The code block below shows how each of these functions can be implemented using the generalized Compare.compare() method in recordlinkage.

# Import custom functions
from labutils import normed_lcss, normed_fuzzy_lcss

# Perform the comparison
compare.compare(normed_lcss, "Affiliation", "name", name="lcss")
compare.compare(normed_fuzzy_lcss, "Affiliation", "name", name="fuzzy_lcss")

# Print new description, including the 99th and 99.99th percentiles
compare.vectors.describe([0.99, 0.9999])
exact string lcss fuzzy_lcss
count 8792087920 87920 87920
mean 0 0.152443 0.184052 0.193961
std 0 0.0587379 0.0997552 0.102741
min 0 0 0 0
50% 0 0.15 0.163265 0.172414
99% 0 0.321429 0.5 0.527778
99.99% 0 0.5 0.7 0.875
max 0 0.521739 0.9 0.9

As we can see in the table above, both custom methods are resulting in higher comparison scores, but are still spread out between 0 and 1. The occurence of rare high scores helps to identify candidate links which likely correspond to true matches. The table below shows the results of comparisons on four pairs of records, two having low scores and two having high scores.

Affiliation_l name_r exact string lcss fuzzy_lcss
(26, 2507)institute of parasitology mcgill university st anne de bellevue quebec canadah9x 3v9 steel structures education foundation 00.2023810.0810811 0.0810811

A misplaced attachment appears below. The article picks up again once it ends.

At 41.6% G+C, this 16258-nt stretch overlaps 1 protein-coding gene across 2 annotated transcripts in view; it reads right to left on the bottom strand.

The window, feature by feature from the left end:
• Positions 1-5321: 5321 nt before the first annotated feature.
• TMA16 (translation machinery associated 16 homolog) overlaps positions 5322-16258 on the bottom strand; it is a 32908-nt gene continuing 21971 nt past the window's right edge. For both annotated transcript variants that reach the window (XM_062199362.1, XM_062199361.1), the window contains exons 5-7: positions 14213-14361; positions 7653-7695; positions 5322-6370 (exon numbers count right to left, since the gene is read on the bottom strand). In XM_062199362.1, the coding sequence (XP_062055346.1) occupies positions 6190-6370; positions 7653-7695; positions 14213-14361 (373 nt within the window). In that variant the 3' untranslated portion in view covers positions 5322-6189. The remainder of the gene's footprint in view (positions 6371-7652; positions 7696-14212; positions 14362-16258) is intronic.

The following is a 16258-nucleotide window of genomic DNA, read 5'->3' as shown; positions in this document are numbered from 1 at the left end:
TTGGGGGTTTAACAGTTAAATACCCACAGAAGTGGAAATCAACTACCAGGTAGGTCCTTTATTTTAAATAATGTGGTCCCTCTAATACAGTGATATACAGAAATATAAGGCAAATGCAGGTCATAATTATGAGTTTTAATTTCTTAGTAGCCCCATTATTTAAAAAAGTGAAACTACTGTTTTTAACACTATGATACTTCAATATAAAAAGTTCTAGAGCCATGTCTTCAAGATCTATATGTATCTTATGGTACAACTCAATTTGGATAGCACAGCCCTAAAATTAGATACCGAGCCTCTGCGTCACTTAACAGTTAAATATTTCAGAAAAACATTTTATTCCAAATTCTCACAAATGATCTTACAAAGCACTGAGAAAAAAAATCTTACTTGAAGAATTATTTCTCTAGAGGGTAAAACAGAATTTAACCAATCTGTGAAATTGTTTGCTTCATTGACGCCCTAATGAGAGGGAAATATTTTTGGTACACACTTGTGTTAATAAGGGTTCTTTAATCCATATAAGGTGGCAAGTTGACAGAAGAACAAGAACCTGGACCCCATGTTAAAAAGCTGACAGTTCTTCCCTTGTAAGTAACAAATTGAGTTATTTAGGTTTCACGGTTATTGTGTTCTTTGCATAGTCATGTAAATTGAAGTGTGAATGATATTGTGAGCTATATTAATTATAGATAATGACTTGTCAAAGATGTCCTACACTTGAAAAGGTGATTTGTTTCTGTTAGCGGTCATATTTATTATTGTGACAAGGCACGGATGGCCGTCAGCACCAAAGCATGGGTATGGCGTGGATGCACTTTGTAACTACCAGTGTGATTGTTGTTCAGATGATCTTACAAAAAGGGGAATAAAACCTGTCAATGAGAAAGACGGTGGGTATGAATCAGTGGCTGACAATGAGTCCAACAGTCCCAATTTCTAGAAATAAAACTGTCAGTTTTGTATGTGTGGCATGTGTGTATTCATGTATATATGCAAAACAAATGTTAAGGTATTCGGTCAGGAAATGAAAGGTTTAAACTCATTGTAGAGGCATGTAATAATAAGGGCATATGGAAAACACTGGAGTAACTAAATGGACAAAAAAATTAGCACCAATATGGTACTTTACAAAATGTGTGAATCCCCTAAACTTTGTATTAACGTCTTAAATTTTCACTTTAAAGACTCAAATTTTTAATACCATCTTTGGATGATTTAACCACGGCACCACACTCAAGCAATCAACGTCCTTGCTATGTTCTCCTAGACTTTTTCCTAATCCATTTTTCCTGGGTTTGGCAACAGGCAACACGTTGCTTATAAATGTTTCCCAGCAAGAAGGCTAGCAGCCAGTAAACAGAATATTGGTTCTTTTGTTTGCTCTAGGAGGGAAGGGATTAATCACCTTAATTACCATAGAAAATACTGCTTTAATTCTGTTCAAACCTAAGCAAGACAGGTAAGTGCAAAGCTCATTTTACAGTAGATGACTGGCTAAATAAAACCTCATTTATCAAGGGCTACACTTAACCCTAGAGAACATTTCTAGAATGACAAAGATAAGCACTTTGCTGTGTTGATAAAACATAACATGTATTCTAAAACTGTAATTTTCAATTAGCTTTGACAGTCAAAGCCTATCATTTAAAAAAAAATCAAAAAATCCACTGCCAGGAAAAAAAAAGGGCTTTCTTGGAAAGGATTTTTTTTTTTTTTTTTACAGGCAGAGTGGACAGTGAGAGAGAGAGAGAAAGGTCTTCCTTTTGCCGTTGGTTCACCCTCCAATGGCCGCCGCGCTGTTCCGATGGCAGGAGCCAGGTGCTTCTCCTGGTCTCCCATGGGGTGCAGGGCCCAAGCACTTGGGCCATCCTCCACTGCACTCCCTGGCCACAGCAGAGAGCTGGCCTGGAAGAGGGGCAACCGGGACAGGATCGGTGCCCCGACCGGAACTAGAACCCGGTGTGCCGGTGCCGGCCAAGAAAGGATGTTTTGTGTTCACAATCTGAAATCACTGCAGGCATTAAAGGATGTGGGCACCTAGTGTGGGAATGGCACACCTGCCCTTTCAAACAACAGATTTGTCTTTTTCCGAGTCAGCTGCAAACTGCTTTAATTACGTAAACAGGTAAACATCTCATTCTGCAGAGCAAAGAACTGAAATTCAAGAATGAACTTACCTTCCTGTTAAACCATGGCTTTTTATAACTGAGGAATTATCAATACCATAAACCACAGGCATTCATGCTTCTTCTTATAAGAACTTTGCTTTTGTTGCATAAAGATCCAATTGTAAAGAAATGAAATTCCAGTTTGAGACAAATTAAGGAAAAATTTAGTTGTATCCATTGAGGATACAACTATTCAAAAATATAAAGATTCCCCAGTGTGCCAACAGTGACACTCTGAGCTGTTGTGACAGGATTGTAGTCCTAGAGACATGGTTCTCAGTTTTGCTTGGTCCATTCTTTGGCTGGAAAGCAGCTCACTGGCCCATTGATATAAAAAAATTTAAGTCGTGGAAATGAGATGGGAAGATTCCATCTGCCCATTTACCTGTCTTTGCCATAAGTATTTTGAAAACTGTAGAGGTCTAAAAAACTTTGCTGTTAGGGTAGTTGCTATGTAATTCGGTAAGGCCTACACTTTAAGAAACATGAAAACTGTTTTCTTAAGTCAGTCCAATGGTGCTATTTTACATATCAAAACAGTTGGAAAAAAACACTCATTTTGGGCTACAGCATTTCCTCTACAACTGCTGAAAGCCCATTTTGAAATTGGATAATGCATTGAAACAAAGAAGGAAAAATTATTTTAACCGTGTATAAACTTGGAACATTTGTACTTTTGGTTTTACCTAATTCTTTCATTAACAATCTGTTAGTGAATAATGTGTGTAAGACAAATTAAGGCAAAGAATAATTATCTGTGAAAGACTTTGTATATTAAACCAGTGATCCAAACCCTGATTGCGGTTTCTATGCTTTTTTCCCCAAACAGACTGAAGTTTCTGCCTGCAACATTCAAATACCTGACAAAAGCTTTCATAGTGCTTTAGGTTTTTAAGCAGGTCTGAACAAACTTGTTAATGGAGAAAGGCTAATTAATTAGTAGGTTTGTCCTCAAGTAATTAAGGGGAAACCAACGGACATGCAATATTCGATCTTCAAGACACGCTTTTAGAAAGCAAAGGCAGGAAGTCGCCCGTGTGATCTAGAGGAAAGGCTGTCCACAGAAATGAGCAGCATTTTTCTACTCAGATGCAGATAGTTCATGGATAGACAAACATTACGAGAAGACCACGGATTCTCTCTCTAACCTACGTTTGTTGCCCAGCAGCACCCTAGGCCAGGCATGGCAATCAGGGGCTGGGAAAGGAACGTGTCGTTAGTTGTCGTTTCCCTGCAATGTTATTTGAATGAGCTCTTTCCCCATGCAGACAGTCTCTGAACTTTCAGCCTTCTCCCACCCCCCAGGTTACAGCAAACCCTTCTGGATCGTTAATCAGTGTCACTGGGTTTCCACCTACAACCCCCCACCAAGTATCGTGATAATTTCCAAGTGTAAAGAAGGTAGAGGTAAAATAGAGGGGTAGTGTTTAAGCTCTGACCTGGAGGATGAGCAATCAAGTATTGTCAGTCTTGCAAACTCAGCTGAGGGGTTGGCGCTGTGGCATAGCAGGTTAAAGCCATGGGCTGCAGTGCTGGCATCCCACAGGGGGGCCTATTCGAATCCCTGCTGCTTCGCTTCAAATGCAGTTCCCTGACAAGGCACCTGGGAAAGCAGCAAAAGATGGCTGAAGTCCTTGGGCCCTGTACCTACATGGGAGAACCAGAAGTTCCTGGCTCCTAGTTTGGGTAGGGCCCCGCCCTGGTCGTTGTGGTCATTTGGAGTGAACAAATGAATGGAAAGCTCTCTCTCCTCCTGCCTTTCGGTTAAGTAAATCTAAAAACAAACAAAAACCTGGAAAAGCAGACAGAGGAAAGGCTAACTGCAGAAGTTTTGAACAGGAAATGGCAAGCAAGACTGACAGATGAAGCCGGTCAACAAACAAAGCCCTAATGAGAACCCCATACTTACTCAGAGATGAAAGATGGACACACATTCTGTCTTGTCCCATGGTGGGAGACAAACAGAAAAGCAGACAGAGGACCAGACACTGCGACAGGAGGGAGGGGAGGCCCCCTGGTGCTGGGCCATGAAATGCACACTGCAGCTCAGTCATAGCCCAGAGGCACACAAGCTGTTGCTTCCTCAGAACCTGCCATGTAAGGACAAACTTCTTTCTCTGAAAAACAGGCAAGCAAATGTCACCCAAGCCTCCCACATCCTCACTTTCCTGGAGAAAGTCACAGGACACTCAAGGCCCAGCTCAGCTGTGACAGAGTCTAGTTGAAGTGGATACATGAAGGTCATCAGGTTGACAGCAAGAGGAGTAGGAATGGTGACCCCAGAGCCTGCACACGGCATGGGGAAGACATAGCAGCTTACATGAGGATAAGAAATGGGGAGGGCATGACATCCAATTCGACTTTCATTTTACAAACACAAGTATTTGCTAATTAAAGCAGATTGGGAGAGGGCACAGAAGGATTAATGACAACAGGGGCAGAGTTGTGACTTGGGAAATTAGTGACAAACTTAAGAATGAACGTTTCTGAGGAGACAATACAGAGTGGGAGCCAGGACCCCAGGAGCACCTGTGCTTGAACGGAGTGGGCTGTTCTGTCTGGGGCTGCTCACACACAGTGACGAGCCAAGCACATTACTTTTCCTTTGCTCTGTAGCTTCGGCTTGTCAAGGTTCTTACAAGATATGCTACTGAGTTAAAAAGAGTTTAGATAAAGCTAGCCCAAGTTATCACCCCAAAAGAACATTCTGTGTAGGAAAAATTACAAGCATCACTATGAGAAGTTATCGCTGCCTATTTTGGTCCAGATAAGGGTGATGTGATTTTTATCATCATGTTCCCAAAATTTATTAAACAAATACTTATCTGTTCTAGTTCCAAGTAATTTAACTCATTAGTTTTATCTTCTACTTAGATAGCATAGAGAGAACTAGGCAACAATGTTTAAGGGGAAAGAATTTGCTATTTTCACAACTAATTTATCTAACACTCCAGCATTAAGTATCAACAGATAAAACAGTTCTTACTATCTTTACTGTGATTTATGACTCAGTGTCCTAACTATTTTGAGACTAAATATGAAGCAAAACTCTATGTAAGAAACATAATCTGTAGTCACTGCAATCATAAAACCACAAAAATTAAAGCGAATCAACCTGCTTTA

(22, 2225)transgenic core facility clinical research institute of montreal montreal qc canada grand river conservation authority 00.2289160.0882353 0.0882353
(7, 8) university of alberta 2 51 south academic building edmonton ab canada t6g2g7 ualberta 00.1052630.875 0.875
(17, 11) michael smith laboratories university of british columbia vancouver britishcolumbia canadauniversity of british columbia 00.3333331 1

Defining Custom Comparison Methods

Once you know how to use custom comparison methods, the next important step is knowing how to create a custom method. There is additional information in the recordlinkage documentation, but I hope this example can provide some helpful additional information.

The code block below shows a template that can be used for create a custom comparison method. A custom comparison method takes in two Pandas.Series (columns) as well as any additional arguments that that specific function might need. To use the template below all you need to do is add to the inner_apply() method, writing the functionality to compare two values and produce a comparison score.

def my_compare(s1, s2):
    # This combines the columns you are comparing into a single DataFrame
    concat = pd.concat([s1, s2], axis=1, ignore_index=True) 

    def inner_apply(x):
        """
        This is where your custom algorithm is housed. 
        Create a function to be applied to each pair in the DataFrame.
        """
        val1 = x[0]
        val2 = x[1]
        
        # Do something to produce the result of comparing val1 and val2
        # return the result
        
    return concat.apply(inner_apply, axis=1)